John’s trajectory is impressive. He continues to rise despite the numerous headlines about the lack of African Americans in leadership positions at tech companies in Silicon Valley. To put this into perspective, a USA Today article in 2014 reported that leading technology companies based in Silicon Valley vastly under-employ African Americans and Hispanics. These groups make up 5% of the companies’ workforce, compared to 14% nationally. The figures are even more alarming when you consider the even smaller percentage of African Americans in leadership positions. Those that achieve this milestone are often seen as superhuman. So it wasn’t a surprise last year when we were all intrigued by the public exit of the only black Twitter engineer in a leadership position. I remember thumbing frantically through my timeline to follow the discussion. #DiversityIsGoodForBusiness

This conversation with John is designed to provide actionable insights; it’s also designed to celebrate him as he paves the way and sets a great example of the art of the possible.

1. Provide a brief overview of what you do. What are some of the most exciting aspects of your role?

I am Co-Founder & CEO of Blue Cedar Networks. We are a new company, a new legal entity, but we are running a long standing business, because Blue Cedar is a spinout from an existing venture funded company called Mocana. For two years, I was essentially running the business that eventually spun out of Mocana into Blue Cedar. I originally became aware of the Mocana opportunity through a mentor and former boss, with whom I had long-standing personal & professional ties. We had worked closely with each other in the past and we successfully built and sold an enterprise security company to Oracle, during the middle part of the last decade. What excites me about what I’m doing right now? Well, three big things. One is the opportunity to not only sell into a market but help to also create that market and then sell into it. That to me is unique and exciting. Market creators generally generate unique returns and experiences. Two, it’s an opportunity at this stage of my career to work with a group of people that I have effectively cherry picked, because we spun out of Mocana together and I hired a good number of them. This brings a tremendous amount of trust and longstanding history between us. One of them & I actually co-wrote a blog about this. The third thing that excites me about what I am doing is that for the first time in my career, I own the ultimate responsibility for generating enterprise value for a company. I’ve been in leadership roles in small and large companies for over 16 years, but this is the first time that as the leader of a company, I’m ultimately responsible for creating enterprise value for the company. So, that’s exciting, and brings with it uniquely different dimensions of responsibility, compared to my previous experiences. One specific example is the experience of running a Board of Directors, with savvy & highly experienced board members.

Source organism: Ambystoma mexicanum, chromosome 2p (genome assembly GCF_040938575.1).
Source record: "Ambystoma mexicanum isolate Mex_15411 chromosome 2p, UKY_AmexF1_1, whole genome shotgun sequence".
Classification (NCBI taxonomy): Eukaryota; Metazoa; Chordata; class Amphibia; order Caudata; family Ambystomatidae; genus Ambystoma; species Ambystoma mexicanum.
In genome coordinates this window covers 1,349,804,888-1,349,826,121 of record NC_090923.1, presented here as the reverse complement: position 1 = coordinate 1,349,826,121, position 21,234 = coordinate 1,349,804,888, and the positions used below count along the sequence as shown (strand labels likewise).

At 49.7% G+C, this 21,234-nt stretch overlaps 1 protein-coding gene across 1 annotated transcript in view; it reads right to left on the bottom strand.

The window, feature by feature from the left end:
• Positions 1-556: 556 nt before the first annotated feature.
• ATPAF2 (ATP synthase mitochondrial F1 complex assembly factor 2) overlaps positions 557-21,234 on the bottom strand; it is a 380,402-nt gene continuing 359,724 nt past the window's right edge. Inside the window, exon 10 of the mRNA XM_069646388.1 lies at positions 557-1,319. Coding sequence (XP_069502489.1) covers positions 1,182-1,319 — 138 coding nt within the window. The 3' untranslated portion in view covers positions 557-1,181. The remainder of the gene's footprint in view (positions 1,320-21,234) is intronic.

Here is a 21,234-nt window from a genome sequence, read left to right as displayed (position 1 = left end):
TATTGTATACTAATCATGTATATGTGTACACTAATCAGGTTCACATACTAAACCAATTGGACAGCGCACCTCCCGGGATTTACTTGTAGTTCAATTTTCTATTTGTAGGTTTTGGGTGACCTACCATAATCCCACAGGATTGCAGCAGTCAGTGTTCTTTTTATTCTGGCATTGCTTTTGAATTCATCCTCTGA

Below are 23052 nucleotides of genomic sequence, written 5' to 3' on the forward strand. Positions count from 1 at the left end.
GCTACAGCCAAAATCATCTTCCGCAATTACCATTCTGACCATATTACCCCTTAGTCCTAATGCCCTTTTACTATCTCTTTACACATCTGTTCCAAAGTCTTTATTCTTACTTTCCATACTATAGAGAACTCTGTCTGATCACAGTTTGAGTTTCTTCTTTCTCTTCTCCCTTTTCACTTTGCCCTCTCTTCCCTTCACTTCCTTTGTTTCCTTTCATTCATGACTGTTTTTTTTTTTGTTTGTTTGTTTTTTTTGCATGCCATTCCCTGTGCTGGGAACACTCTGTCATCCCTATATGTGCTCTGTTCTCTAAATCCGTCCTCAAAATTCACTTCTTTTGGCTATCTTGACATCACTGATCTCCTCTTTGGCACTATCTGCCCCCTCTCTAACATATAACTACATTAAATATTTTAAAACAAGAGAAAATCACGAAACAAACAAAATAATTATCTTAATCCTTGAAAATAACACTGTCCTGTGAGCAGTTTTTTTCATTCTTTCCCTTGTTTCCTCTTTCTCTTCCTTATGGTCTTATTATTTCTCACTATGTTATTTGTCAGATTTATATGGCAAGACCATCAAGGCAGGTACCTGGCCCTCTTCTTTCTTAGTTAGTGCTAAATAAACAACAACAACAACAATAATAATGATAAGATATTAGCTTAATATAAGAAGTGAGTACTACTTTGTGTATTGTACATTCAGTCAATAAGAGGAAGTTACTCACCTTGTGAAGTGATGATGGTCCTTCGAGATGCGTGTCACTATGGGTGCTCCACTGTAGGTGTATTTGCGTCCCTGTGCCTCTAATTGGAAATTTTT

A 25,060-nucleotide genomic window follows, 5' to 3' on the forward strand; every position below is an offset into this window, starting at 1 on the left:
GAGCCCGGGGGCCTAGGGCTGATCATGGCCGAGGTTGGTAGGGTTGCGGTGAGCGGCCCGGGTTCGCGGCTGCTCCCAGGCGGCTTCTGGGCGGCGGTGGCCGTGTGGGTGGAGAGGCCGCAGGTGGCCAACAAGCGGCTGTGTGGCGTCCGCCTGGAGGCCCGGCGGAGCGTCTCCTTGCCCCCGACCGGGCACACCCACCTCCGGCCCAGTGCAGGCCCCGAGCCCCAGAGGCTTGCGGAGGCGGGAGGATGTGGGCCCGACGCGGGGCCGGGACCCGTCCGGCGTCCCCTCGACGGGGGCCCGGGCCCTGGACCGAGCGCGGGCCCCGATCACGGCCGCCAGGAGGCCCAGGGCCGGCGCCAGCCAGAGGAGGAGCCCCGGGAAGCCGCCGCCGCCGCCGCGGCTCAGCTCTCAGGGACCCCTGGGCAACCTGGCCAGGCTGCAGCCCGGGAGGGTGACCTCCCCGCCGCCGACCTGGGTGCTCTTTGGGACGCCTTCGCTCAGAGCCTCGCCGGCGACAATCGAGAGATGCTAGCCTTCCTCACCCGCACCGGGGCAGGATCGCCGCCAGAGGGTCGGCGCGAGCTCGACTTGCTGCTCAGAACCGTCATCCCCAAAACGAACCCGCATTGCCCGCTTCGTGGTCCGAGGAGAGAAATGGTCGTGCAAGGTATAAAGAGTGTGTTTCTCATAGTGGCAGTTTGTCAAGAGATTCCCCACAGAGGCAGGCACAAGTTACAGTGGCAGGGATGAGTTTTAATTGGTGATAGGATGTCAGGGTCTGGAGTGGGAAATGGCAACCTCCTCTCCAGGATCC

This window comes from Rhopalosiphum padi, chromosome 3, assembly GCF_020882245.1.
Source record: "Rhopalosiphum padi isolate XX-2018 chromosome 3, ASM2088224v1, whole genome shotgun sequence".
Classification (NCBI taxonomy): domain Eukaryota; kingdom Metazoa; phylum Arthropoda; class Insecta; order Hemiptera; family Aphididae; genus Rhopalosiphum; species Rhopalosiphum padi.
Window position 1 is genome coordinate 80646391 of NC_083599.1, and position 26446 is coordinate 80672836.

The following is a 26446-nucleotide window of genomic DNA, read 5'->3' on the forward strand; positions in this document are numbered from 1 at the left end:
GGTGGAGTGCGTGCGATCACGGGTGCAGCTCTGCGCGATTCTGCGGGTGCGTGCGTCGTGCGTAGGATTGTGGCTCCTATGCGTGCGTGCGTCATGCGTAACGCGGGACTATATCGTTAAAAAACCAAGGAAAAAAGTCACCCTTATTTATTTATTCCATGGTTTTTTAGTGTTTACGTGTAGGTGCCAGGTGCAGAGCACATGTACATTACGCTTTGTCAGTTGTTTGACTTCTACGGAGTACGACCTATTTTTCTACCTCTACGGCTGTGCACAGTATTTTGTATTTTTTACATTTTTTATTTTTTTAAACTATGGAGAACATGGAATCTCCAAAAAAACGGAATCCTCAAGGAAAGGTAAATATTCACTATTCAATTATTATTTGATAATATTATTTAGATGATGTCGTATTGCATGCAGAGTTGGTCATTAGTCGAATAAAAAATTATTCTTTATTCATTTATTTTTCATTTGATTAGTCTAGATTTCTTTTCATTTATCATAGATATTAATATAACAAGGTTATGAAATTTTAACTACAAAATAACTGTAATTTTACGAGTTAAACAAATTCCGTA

2. Flash back and then fast forward to the present. What has surprised you the most about advancing in your career and what advice do you have for others looking to take a similar path?

Generally, I’ve been pleasantly surprised by the degree of willingness that the vast majority of people have to help. Seriously, you read stories about office political machinations and people not always having one’s best interests at heart. Conventional wisdom creates an image of a very cutthroat, unforgiving corporate world. To be clear, I’m a realist and suspect that there could be some truth in this. And it’s highly likely that I’ve been an oblivious recipient of such bad experiences. But what I have consciously experienced is that the number of times I’ve asked for help from investors (even those who are not investing in my company), from customers, from partners, even sometimes from competitors, and others, and have received that help, has been way greater than my expectations, or conventional wisdom. I would say my biggest takeaway is – ask a lot more regularly than perhaps logic will suggest, because in more cases than not, you are likely to get a positive response from your ask. In terms of advice, I’ve focused on things I know I do well and I’ve been very honest and dispassionate about things I know I don’t do so well. And I’ve optimized my execution towards the things I do well because it has allowed me to stand out in every role I’ve had. Reflecting on it all, I would say that this is the positive side of the ledger, and is perhaps something I wish I had done a bit more quickly in my career. Looking back though, I think I could have achieved this milestone that I have achieved now if I had simply asked for or created the opportunity a bit earlier. I don’t feel ten times more ready today than I was ten years ago. So my recommendation for anybody looking to tread a similar path is – when you get the sense that you’re close to being reasonably ready, you probably are. And then at that point all you have to do is ask, or create the opportunity for yourself.



3. What is your unfair advantage and what would your colleagues or clients say are the main reasons that make working with you rewarding?